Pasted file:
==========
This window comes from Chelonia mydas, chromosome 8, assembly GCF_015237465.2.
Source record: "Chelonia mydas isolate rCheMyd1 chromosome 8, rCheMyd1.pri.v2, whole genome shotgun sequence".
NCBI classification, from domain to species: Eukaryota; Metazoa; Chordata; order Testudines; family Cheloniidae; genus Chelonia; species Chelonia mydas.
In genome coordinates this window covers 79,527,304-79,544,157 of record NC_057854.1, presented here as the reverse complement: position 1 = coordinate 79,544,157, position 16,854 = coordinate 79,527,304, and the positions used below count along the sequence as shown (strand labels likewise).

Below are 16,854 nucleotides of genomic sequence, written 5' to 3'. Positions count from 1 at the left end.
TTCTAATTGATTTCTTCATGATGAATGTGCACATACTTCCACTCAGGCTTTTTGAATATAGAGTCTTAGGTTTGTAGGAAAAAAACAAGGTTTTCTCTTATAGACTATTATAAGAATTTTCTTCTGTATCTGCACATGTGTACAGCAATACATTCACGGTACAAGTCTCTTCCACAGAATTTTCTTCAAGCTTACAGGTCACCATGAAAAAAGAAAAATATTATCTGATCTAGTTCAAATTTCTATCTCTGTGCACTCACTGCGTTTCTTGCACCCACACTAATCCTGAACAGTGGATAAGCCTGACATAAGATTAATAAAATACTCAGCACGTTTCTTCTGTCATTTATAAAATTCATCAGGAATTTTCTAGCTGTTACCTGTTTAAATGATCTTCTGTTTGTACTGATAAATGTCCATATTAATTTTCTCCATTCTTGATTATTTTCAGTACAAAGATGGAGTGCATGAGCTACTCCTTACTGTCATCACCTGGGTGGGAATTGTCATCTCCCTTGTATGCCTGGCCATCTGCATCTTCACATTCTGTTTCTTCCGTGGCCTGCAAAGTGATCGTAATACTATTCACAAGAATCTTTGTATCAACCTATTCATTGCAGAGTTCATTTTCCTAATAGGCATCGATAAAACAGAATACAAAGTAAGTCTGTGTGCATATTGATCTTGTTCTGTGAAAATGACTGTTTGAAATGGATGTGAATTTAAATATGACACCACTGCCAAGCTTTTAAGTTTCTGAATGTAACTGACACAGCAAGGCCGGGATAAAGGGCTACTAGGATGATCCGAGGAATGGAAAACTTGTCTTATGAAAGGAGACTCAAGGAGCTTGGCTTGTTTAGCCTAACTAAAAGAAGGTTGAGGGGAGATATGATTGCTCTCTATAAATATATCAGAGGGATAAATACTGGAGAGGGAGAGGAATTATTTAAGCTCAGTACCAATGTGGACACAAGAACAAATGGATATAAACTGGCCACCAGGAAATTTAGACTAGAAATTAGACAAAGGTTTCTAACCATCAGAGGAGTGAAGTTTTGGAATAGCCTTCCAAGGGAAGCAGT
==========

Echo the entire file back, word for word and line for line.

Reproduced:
This window comes from Chelonia mydas, chromosome 8, assembly GCF_015237465.2.
Source record: "Chelonia mydas isolate rCheMyd1 chromosome 8, rCheMyd1.pri.v2, whole genome shotgun sequence".
NCBI classification, from domain to species: Eukaryota; Metazoa; Chordata; order Testudines; family Cheloniidae; genus Chelonia; species Chelonia mydas.
In genome coordinates this window covers 79,527,304-79,544,157 of record NC_057854.1, presented here as the reverse complement: position 1 = coordinate 79,544,157, position 16,854 = coordinate 79,527,304, and the positions used below count along the sequence as shown (strand labels likewise).

Below are 16,854 nucleotides of genomic sequence, written 5' to 3'. Positions count from 1 at the left end.
TTCTAATTGATTTCTTCATGATGAATGTGCACATACTTCCACTCAGGCTTTTTGAATATAGAGTCTTAGGTTTGTAGGAAAAAAACAAGGTTTTCTCTTATAGACTATTATAAGAATTTTCTTCTGTATCTGCACATGTGTACAGCAATACATTCACGGTACAAGTCTCTTCCACAGAATTTTCTTCAAGCTTACAGGTCACCATGAAAAAAGAAAAATATTATCTGATCTAGTTCAAATTTCTATCTCTGTGCACTCACTGCGTTTCTTGCACCCACACTAATCCTGAACAGTGGATAAGCCTGACATAAGATTAATAAAATACTCAGCACGTTTCTTCTGTCATTTATAAAATTCATCAGGAATTTTCTAGCTGTTACCTGTTTAAATGATCTTCTGTTTGTACTGATAAATGTCCATATTAATTTTCTCCATTCTTGATTATTTTCAGTACAAAGATGGAGTGCATGAGCTACTCCTTACTGTCATCACCTGGGTGGGAATTGTCATCTCCCTTGTATGCCTGGCCATCTGCATCTTCACATTCTGTTTCTTCCGTGGCCTGCAAAGTGATCGTAATACTATTCACAAGAATCTTTGTATCAACCTATTCATTGCAGAGTTCATTTTCCTAATAGGCATCGATAAAACAGAATACAAAGTAAGTCTGTGTGCATATTGATCTTGTTCTGTGAAAATGACTGTTTGAAATGGATGTGAATTTAAATATGACACCACTGCCAAGCTTTTAAGTTTCTGAATGTAACTGACACAGCAAGGCCGGGATAAAGGGCTACTAGGATGATCCGAGGAATGGAAAACTTGTCTTATGAAAGGAGACTCAAGGAGCTTGGCTTGTTTAGCCTAACTAAAAGAAGGTTGAGGGGAGATATGATTGCTCTCTATAAATATATCAGAGGGATAAATACTGGAGAGGGAGAGGAATTATTTAAGCTCAGTACCAATGTGGACACAAGAACAAATGGATATAAACTGGCCACCAGGAAATTTAGACTAGAAATTAGACAAAGGTTTCTAACCATCAGAGGAGTGAAGTTTTGGAATAGCCTTCCAAGGGAAGCAGT